Hello, I am Nagaraj Annaiah, your trusted Bay Area tech realtor. Welcome back to the channel. If you are new here, I give tips to real estate investors and first time home buyers in the Bay Area that could affect your selling, buying and mortgage requirements. Do subscribe to the channel for regular weekly updates.
Is the Bay Area real estate market worse than 2008?
That's a question that's been on a lot of people's minds lately. If you've been keeping up with the news, you know that many are saying yes—but we're here to tell you that no, it's not.
First of all, we have to look at what happened in 2008: the housing market collapsed completely. It was a true crisis, and people lost their homes and had nowhere to go. In 2022, we're not seeing that kind of devastation. Houses are still being bought and sold at reasonable prices, and there aren't any major signs of collapse yet. So if things aren't as bad as they were in 2008… why do so many people think they are?
Before I answer that question, let me tell you a story that I heard in my childhood days. After hearing it for the umpteenth time, I started wondering why this story is so popular. You know what I mean: there's some woman standing on a bridge, crying her eyes out, and some bystander asks her what's wrong. She tells him that if that bridge collapses and someone crosses it, then she'll never get married!
This situation reminds me of Nobel Prize winning economist Robert Shiller who said: 'Narrative economics' is the reason we're feeling this way. Simply put, we're worried about our future and our ability to afford the things we need.
When longtime experts think back to their childhood, they remember how excited everyone was after World War II ended. And then how quickly that excitement faded away. It seems like we have a similar situation now. There was a spending spree by people who were jubilant when the war was over, and then suddenly it all ended.
Shiller says we're going through a period of "narrative economics," which means that our feelings about the economy are shaped by what's going on in our heads rather than what's actually happening. Shiller thinks it will take decades before we see another boom like the one that followed World War II, but there's always hope for those who are willing to take a risk and invest in their futures.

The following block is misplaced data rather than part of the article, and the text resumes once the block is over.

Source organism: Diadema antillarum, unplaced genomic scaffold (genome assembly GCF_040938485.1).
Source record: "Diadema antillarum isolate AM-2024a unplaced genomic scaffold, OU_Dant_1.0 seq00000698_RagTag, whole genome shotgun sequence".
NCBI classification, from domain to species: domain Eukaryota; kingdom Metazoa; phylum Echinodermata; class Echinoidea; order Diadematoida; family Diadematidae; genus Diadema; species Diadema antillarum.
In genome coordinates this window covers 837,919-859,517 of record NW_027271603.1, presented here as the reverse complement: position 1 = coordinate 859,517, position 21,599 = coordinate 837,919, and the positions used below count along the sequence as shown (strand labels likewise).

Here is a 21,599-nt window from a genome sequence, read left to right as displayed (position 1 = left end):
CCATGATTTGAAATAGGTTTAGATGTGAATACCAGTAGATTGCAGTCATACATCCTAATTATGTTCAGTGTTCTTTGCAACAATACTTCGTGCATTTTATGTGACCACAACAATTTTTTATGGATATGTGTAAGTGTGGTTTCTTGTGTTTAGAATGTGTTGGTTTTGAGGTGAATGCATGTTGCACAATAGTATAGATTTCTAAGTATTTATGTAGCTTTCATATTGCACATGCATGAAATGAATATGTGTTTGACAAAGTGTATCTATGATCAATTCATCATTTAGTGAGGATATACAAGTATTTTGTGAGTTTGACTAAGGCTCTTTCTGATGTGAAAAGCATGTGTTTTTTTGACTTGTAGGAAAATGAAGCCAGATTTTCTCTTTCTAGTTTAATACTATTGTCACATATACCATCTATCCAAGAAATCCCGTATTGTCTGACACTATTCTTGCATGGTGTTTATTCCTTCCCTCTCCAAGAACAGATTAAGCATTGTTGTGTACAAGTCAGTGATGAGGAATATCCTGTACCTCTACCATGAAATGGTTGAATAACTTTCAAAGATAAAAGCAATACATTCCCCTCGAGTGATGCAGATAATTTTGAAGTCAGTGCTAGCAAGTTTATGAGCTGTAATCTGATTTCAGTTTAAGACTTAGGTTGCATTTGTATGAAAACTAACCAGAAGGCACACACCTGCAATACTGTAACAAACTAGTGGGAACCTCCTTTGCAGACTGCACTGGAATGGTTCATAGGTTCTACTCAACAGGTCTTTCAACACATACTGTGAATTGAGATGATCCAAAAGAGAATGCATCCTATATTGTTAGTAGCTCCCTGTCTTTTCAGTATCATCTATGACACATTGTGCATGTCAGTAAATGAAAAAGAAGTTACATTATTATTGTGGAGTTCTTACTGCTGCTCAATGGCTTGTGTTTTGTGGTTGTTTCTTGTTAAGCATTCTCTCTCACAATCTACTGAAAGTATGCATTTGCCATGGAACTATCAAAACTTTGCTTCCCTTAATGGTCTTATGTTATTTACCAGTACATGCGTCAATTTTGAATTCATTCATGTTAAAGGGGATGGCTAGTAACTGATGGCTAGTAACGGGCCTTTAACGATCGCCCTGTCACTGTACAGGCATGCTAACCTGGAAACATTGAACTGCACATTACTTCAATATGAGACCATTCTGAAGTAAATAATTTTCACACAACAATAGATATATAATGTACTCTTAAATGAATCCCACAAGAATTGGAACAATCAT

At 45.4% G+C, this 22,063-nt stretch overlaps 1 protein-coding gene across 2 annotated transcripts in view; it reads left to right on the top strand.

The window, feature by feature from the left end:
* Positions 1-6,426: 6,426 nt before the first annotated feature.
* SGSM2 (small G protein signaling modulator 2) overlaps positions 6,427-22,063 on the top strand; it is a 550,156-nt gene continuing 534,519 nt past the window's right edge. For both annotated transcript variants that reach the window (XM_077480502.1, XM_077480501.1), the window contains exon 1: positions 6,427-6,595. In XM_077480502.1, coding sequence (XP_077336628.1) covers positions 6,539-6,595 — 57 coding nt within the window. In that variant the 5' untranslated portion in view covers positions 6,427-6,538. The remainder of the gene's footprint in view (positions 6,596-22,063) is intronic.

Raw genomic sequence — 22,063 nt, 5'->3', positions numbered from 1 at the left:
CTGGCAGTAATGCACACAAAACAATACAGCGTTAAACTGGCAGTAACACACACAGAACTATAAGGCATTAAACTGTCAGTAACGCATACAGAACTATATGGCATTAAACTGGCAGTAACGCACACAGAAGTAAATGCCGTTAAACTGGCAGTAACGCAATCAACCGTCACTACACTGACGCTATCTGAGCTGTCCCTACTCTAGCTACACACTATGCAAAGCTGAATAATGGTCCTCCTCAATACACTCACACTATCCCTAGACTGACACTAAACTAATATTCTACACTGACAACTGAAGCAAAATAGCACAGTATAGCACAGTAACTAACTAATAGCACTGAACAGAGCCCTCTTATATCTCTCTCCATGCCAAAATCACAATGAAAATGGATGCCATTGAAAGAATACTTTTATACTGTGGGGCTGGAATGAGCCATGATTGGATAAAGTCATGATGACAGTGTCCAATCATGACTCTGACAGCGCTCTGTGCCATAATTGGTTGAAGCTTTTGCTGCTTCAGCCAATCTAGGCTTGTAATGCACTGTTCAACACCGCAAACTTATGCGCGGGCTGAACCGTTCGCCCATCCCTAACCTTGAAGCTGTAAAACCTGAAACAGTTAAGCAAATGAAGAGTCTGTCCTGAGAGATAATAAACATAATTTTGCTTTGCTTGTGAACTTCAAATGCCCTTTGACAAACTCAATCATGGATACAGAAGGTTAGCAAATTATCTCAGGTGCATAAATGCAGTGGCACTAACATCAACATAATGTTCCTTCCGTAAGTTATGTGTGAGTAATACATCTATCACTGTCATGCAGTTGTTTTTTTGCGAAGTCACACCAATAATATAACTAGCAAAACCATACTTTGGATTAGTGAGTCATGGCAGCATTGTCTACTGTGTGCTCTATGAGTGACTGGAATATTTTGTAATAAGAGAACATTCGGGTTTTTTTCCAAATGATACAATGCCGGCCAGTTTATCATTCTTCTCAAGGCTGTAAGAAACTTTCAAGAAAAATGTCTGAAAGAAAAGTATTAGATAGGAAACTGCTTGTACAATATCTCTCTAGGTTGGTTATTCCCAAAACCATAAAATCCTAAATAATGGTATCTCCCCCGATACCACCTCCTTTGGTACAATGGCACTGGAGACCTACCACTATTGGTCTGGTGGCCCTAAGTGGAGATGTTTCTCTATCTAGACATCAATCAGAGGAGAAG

A case study to prove now is the best time to buy
I know, I know. Maths is hard. But let me make it easy for you: if you had bought a house last year in August and your loan amount was $1 million, your monthly payment would be around $3,951 for a 2.5% rate.
But now? If that same house has dropped by 20% and you have a mortgage of $800k instead of $1 million, your monthly payment is still the same: $3,936 for a 4.25% rate.
In other words, nothing about your payment has changed from last year to this year! For first-time buyers or cash buyers, this is the best time to buy—but only if they can get financing at these rates!
Why recession is good for real estate investors and businesses
Recession? What recession? Real estate investment is one of the best ways to weather a recession because it allows you to monetize fear. When people are afraid, they tend to hunker down and focus on their most pressing needs. And for many people, that means shelter. That's where people like me come in. We can help them find a new place to live, or renovate their current home so they don't have to move at all.
Fear also makes people want to be bankable—and if you're doing real estate investments right, I will be able to help you do just that! When people feel like they can't trust other people with their money or property, they look for alternatives: real estate investment and businesses that offer alternative financial services like lending or insurance policies.
And finally, fear causes us all to cut the fat—and this is good news for real estate investors because it means we have fewer competitors fighting over our customers' attention. In other words: double down on positive distractions (like providing great service) and let your competition fight about who can offer the lowest prices!
I'm not talking about the kind of recession that makes you feel like the world's falling apart—the one where you lose your job, or have to take a pay cut, or have to sell your house because you can't afford it anymore. I'm talking about the kind of recession that turns out to be the best thing that ever happened to you.
What do I mean by "recession" in this context?
Well, let's break it down.